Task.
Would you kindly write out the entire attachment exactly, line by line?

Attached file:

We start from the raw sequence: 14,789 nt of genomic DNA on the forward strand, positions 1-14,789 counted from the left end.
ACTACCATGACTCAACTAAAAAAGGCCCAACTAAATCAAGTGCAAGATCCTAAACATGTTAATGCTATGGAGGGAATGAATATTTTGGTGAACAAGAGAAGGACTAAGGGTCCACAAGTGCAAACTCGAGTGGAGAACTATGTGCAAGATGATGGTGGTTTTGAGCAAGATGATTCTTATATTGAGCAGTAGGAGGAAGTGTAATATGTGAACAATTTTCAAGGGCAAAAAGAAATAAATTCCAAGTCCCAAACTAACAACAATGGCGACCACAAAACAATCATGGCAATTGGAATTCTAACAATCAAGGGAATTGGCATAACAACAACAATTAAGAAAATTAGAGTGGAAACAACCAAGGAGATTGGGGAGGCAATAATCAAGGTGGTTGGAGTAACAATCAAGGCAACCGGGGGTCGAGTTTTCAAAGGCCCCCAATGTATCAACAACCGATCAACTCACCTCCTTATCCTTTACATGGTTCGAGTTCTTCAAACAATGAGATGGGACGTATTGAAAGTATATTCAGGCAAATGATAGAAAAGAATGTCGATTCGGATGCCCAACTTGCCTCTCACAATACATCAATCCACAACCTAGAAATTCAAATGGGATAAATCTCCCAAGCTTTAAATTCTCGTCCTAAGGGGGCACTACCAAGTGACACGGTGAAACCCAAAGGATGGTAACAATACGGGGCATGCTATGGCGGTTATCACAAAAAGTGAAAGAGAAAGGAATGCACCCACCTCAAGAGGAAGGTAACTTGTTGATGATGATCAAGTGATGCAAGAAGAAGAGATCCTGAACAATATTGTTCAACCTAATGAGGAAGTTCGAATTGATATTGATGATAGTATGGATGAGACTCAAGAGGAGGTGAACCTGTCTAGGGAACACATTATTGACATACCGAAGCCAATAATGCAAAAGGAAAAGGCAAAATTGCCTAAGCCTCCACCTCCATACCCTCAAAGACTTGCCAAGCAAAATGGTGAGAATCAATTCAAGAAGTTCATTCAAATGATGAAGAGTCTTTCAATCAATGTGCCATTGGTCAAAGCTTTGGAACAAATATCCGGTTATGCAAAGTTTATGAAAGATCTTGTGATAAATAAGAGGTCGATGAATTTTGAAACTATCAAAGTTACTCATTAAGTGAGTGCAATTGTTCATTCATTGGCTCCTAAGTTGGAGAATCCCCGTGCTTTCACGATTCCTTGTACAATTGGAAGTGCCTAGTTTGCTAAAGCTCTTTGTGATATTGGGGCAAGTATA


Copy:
We start from the raw sequence: 14,789 nt of genomic DNA on the forward strand, positions 1-14,789 counted from the left end.
ACTACCATGACTCAACTAAAAAAGGCCCAACTAAATCAAGTGCAAGATCCTAAACATGTTAATGCTATGGAGGGAATGAATATTTTGGTGAACAAGAGAAGGACTAAGGGTCCACAAGTGCAAACTCGAGTGGAGAACTATGTGCAAGATGATGGTGGTTTTGAGCAAGATGATTCTTATATTGAGCAGTAGGAGGAAGTGTAATATGTGAACAATTTTCAAGGGCAAAAAGAAATAAATTCCAAGTCCCAAACTAACAACAATGGCGACCACAAAACAATCATGGCAATTGGAATTCTAACAATCAAGGGAATTGGCATAACAACAACAATTAAGAAAATTAGAGTGGAAACAACCAAGGAGATTGGGGAGGCAATAATCAAGGTGGTTGGAGTAACAATCAAGGCAACCGGGGGTCGAGTTTTCAAAGGCCCCCAATGTATCAACAACCGATCAACTCACCTCCTTATCCTTTACATGGTTCGAGTTCTTCAAACAATGAGATGGGACGTATTGAAAGTATATTCAGGCAAATGATAGAAAAGAATGTCGATTCGGATGCCCAACTTGCCTCTCACAATACATCAATCCACAACCTAGAAATTCAAATGGGATAAATCTCCCAAGCTTTAAATTCTCGTCCTAAGGGGGCACTACCAAGTGACACGGTGAAACCCAAAGGATGGTAACAATACGGGGCATGCTATGGCGGTTATCACAAAAAGTGAAAGAGAAAGGAATGCACCCACCTCAAGAGGAAGGTAACTTGTTGATGATGATCAAGTGATGCAAGAAGAAGAGATCCTGAACAATATTGTTCAACCTAATGAGGAAGTTCGAATTGATATTGATGATAGTATGGATGAGACTCAAGAGGAGGTGAACCTGTCTAGGGAACACATTATTGACATACCGAAGCCAATAATGCAAAAGGAAAAGGCAAAATTGCCTAAGCCTCCACCTCCATACCCTCAAAGACTTGCCAAGCAAAATGGTGAGAATCAATTCAAGAAGTTCATTCAAATGATGAAGAGTCTTTCAATCAATGTGCCATTGGTCAAAGCTTTGGAACAAATATCCGGTTATGCAAAGTTTATGAAAGATCTTGTGATAAATAAGAGGTCGATGAATTTTGAAACTATCAAAGTTACTCATTAAGTGAGTGCAATTGTTCATTCATTGGCTCCTAAGTTGGAGAATCCCCGTGCTTTCACGATTCCTTGTACAATTGGAAGTGCCTAGTTTGCTAAAGCTCTTTGTGATATTGGGGCAAGTATA